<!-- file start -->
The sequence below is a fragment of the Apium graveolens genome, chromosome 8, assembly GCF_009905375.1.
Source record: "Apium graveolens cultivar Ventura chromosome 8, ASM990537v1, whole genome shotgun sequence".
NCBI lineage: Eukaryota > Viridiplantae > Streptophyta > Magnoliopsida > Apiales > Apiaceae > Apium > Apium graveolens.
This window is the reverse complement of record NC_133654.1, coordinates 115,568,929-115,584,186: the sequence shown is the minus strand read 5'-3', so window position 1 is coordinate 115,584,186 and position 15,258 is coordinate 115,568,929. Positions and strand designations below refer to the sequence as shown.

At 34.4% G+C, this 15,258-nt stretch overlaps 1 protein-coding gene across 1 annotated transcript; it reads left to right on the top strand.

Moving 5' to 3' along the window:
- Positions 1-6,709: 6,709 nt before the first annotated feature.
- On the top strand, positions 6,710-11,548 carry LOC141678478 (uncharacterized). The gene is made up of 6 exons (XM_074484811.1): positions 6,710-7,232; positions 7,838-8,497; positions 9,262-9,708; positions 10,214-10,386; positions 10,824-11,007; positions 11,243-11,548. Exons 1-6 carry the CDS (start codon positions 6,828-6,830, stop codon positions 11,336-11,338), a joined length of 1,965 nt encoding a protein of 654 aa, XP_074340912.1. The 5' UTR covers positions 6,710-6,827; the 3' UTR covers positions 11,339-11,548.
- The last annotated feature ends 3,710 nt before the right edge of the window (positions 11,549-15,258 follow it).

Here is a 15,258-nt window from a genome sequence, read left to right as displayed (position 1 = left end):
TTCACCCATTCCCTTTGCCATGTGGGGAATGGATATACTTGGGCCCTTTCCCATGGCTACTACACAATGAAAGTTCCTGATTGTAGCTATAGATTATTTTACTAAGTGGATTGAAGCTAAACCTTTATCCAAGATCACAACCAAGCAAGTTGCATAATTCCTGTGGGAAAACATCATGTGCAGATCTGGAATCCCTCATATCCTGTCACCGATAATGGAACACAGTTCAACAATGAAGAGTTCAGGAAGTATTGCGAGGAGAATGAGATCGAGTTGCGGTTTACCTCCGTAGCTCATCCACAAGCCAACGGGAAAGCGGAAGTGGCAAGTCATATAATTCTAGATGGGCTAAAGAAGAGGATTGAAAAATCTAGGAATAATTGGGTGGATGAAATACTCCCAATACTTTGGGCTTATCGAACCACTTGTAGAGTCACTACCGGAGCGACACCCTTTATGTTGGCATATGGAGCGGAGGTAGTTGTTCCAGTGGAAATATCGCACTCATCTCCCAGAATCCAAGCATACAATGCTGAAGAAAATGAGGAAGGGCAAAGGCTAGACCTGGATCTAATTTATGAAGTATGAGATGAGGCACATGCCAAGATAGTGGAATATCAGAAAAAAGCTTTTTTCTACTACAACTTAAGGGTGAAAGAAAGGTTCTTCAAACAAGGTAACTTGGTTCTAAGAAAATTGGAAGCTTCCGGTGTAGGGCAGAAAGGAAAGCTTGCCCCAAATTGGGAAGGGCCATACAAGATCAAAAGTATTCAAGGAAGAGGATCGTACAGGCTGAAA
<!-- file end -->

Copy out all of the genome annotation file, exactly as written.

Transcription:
The sequence below is a fragment of the Apium graveolens genome, chromosome 8, assembly GCF_009905375.1.
Source record: "Apium graveolens cultivar Ventura chromosome 8, ASM990537v1, whole genome shotgun sequence".
NCBI lineage: Eukaryota > Viridiplantae > Streptophyta > Magnoliopsida > Apiales > Apiaceae > Apium > Apium graveolens.
This window is the reverse complement of record NC_133654.1, coordinates 115,568,929-115,584,186: the sequence shown is the minus strand read 5'-3', so window position 1 is coordinate 115,584,186 and position 15,258 is coordinate 115,568,929. Positions and strand designations below refer to the sequence as shown.

At 34.4% G+C, this 15,258-nt stretch overlaps 1 protein-coding gene across 1 annotated transcript; it reads left to right on the top strand.

Moving 5' to 3' along the window:
- Positions 1-6,709: 6,709 nt before the first annotated feature.
- On the top strand, positions 6,710-11,548 carry LOC141678478 (uncharacterized). The gene is made up of 6 exons (XM_074484811.1): positions 6,710-7,232; positions 7,838-8,497; positions 9,262-9,708; positions 10,214-10,386; positions 10,824-11,007; positions 11,243-11,548. Exons 1-6 carry the CDS (start codon positions 6,828-6,830, stop codon positions 11,336-11,338), a joined length of 1,965 nt encoding a protein of 654 aa, XP_074340912.1. The 5' UTR covers positions 6,710-6,827; the 3' UTR covers positions 11,339-11,548.
- The last annotated feature ends 3,710 nt before the right edge of the window (positions 11,549-15,258 follow it).

Here is a 15,258-nt window from a genome sequence, read left to right as displayed (position 1 = left end):
TTCACCCATTCCCTTTGCCATGTGGGGAATGGATATACTTGGGCCCTTTCCCATGGCTACTACACAATGAAAGTTCCTGATTGTAGCTATAGATTATTTTACTAAGTGGATTGAAGCTAAACCTTTATCCAAGATCACAACCAAGCAAGTTGCATAATTCCTGTGGGAAAACATCATGTGCAGATCTGGAATCCCTCATATCCTGTCACCGATAATGGAACACAGTTCAACAATGAAGAGTTCAGGAAGTATTGCGAGGAGAATGAGATCGAGTTGCGGTTTACCTCCGTAGCTCATCCACAAGCCAACGGGAAAGCGGAAGTGGCAAGTCATATAATTCTAGATGGGCTAAAGAAGAGGATTGAAAAATCTAGGAATAATTGGGTGGATGAAATACTCCCAATACTTTGGGCTTATCGAACCACTTGTAGAGTCACTACCGGAGCGACACCCTTTATGTTGGCATATGGAGCGGAGGTAGTTGTTCCAGTGGAAATATCGCACTCATCTCCCAGAATCCAAGCATACAATGCTGAAGAAAATGAGGAAGGGCAAAGGCTAGACCTGGATCTAATTTATGAAGTATGAGATGAGGCACATGCCAAGATAGTGGAATATCAGAAAAAAGCTTTTTTCTACTACAACTTAAGGGTGAAAGAAAGGTTCTTCAAACAAGGTAACTTGGTTCTAAGAAAATTGGAAGCTTCCGGTGTAGGGCAGAAAGGAAAGCTTGCCCCAAATTGGGAAGGGCCATACAAGATCAAAAGTATTCAAGGAAGAGGATCGTACAGGCTGAAA